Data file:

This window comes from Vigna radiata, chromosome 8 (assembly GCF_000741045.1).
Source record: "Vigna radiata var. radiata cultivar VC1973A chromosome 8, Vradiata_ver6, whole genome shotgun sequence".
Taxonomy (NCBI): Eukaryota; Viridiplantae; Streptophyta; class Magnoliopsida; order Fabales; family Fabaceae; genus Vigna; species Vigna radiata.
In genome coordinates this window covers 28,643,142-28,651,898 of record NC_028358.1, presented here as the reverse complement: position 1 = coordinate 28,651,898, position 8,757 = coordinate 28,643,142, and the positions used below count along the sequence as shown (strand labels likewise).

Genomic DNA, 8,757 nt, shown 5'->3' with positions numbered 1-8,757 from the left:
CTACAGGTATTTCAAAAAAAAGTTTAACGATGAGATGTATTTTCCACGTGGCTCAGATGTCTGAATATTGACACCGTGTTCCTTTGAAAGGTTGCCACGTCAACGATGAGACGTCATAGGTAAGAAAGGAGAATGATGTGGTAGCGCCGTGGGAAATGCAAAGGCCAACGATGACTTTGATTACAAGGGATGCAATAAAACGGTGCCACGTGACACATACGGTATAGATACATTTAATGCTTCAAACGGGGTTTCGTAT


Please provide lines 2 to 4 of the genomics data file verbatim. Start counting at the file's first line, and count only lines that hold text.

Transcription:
Source record: "Vigna radiata var. radiata cultivar VC1973A chromosome 8, Vradiata_ver6, whole genome shotgun sequence".
Taxonomy (NCBI): Eukaryota; Viridiplantae; Streptophyta; class Magnoliopsida; order Fabales; family Fabaceae; genus Vigna; species Vigna radiata.
In genome coordinates this window covers 28,643,142-28,651,898 of record NC_028358.1, presented here as the reverse complement: position 1 = coordinate 28,651,898, position 8,757 = coordinate 28,643,142, and the positions used below count along the sequence as shown (strand labels likewise).